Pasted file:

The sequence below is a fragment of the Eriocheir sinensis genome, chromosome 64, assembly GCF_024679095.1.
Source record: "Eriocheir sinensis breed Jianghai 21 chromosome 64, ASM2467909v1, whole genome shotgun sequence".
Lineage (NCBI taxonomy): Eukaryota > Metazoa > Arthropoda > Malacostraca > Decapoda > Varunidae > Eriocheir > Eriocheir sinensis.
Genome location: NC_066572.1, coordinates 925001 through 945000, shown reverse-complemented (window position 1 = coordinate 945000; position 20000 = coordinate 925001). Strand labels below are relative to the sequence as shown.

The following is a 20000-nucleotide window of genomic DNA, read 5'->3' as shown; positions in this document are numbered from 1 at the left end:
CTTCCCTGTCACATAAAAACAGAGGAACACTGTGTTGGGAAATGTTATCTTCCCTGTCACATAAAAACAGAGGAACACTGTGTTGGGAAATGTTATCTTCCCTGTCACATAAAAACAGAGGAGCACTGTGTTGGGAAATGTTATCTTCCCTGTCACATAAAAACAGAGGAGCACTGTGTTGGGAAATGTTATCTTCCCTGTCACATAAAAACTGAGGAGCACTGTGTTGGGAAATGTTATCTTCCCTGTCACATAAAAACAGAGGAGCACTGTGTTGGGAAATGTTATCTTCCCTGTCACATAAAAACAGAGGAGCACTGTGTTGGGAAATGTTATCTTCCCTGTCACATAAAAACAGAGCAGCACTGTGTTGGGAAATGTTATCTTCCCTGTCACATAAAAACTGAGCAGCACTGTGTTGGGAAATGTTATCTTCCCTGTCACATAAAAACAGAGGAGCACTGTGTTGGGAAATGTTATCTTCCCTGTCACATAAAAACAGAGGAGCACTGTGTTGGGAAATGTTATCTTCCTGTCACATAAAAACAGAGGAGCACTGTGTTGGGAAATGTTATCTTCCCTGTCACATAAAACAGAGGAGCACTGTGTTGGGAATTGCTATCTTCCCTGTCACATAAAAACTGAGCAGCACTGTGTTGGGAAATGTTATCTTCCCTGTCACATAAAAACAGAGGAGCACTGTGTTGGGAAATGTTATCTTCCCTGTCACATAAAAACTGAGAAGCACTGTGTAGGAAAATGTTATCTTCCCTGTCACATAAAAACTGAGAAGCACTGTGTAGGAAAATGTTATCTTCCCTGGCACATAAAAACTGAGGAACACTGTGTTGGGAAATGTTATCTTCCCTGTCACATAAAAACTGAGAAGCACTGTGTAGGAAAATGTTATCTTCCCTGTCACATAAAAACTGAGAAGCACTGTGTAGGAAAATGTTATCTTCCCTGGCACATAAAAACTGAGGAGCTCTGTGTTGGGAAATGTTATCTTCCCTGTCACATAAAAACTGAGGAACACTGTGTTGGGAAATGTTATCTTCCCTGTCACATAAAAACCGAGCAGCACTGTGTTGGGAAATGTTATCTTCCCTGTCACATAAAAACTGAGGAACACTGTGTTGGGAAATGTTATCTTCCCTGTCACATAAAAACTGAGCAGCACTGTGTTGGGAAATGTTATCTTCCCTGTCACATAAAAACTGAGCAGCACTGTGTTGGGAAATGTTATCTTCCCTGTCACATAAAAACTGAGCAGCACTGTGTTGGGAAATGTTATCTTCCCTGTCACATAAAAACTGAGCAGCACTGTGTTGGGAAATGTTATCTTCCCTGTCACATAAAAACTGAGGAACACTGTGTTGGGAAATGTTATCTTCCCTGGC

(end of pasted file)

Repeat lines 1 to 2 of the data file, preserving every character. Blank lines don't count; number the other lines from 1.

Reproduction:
The sequence below is a fragment of the Eriocheir sinensis genome, chromosome 64, assembly GCF_024679095.1.
Source record: "Eriocheir sinensis breed Jianghai 21 chromosome 64, ASM2467909v1, whole genome shotgun sequence".